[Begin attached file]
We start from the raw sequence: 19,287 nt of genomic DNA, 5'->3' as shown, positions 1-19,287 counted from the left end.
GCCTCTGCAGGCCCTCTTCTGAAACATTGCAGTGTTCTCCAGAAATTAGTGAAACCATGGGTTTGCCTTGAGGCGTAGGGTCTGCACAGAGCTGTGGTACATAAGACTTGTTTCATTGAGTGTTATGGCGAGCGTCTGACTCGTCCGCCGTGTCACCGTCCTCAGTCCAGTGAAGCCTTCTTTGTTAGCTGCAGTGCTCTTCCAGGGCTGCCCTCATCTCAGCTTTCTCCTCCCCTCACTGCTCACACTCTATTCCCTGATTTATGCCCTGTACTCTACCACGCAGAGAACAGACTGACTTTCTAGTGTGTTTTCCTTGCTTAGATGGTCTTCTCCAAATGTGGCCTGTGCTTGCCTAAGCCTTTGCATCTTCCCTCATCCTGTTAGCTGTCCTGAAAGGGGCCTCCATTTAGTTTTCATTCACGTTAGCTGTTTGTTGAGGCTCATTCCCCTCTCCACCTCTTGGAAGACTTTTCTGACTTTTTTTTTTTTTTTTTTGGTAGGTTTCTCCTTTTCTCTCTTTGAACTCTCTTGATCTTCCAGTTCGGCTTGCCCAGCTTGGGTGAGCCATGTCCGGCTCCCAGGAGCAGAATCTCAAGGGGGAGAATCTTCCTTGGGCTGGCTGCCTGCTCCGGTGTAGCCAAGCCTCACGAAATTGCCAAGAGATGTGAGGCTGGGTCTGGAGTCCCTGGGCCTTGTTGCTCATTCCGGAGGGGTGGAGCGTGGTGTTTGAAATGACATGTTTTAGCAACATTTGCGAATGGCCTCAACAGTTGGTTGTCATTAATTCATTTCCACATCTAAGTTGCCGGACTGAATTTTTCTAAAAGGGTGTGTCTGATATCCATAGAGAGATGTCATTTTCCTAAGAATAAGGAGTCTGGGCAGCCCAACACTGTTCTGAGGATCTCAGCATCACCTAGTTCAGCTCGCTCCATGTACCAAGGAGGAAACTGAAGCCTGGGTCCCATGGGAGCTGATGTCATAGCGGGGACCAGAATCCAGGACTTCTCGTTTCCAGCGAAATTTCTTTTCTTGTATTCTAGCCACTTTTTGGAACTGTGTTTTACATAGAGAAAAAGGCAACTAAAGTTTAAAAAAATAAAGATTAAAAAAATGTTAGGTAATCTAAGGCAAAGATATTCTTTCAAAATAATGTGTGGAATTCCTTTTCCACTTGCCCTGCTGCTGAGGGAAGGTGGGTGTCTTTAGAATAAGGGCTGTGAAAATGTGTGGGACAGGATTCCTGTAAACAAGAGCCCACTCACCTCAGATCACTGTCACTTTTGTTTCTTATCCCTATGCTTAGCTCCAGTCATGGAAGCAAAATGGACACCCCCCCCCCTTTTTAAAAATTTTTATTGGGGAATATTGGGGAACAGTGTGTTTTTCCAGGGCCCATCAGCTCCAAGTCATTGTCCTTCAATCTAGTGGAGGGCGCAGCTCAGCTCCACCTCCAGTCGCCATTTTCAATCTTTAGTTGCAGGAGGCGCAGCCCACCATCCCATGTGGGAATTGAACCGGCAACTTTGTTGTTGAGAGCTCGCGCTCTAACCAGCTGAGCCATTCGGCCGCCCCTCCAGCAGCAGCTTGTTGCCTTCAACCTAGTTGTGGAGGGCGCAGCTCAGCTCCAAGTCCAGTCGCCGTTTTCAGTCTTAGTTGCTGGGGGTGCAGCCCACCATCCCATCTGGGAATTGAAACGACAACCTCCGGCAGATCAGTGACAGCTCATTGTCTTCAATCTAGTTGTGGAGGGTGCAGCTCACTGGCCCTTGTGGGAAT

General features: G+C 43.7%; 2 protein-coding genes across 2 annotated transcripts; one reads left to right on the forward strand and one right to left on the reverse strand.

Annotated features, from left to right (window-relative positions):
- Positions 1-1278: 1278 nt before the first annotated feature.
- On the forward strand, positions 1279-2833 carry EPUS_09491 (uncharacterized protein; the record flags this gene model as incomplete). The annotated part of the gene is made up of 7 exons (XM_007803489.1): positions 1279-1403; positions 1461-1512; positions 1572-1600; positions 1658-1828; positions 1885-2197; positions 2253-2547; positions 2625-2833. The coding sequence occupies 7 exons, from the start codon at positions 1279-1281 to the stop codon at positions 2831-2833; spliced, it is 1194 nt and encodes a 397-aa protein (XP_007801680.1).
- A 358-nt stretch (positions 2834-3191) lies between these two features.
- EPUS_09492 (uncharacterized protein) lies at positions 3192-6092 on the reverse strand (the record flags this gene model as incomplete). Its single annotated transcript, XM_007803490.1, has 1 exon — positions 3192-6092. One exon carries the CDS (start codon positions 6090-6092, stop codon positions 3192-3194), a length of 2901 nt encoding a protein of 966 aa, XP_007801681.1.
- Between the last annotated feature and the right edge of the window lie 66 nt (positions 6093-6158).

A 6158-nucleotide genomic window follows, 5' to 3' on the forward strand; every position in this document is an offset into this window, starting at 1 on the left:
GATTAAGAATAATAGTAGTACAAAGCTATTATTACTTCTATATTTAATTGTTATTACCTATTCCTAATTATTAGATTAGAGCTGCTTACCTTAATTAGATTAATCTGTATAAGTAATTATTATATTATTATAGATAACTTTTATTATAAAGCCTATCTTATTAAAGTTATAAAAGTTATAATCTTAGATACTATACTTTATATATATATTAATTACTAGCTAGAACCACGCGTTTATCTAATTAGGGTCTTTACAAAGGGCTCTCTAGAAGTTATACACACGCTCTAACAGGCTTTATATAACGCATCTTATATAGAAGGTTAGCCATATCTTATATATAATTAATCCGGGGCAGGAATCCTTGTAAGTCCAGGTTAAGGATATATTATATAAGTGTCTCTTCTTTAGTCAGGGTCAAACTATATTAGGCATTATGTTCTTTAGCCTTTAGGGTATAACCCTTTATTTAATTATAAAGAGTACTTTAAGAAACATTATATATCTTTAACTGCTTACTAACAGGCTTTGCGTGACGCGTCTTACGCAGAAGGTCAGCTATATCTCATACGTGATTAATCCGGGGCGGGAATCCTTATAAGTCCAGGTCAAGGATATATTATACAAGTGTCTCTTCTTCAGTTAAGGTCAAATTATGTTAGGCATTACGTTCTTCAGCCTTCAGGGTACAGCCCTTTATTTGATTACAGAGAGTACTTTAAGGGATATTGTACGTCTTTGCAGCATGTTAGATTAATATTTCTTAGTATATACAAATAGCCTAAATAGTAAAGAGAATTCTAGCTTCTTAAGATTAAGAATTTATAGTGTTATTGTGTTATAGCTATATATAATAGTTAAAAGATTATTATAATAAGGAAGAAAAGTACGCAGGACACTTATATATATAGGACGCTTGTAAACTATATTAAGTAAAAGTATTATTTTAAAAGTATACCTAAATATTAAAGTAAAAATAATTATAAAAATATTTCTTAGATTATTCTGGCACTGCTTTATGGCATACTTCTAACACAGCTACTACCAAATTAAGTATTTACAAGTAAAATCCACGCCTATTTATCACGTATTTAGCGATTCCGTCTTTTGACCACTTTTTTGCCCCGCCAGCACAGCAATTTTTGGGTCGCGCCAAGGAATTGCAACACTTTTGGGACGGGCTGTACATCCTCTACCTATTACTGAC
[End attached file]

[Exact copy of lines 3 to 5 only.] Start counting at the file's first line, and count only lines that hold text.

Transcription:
General features: G+C 43.7%; 2 protein-coding genes across 2 annotated transcripts; one reads left to right on the forward strand and one right to left on the reverse strand.

Annotated features, from left to right (window-relative positions):
- Positions 1-1278: 1278 nt before the first annotated feature.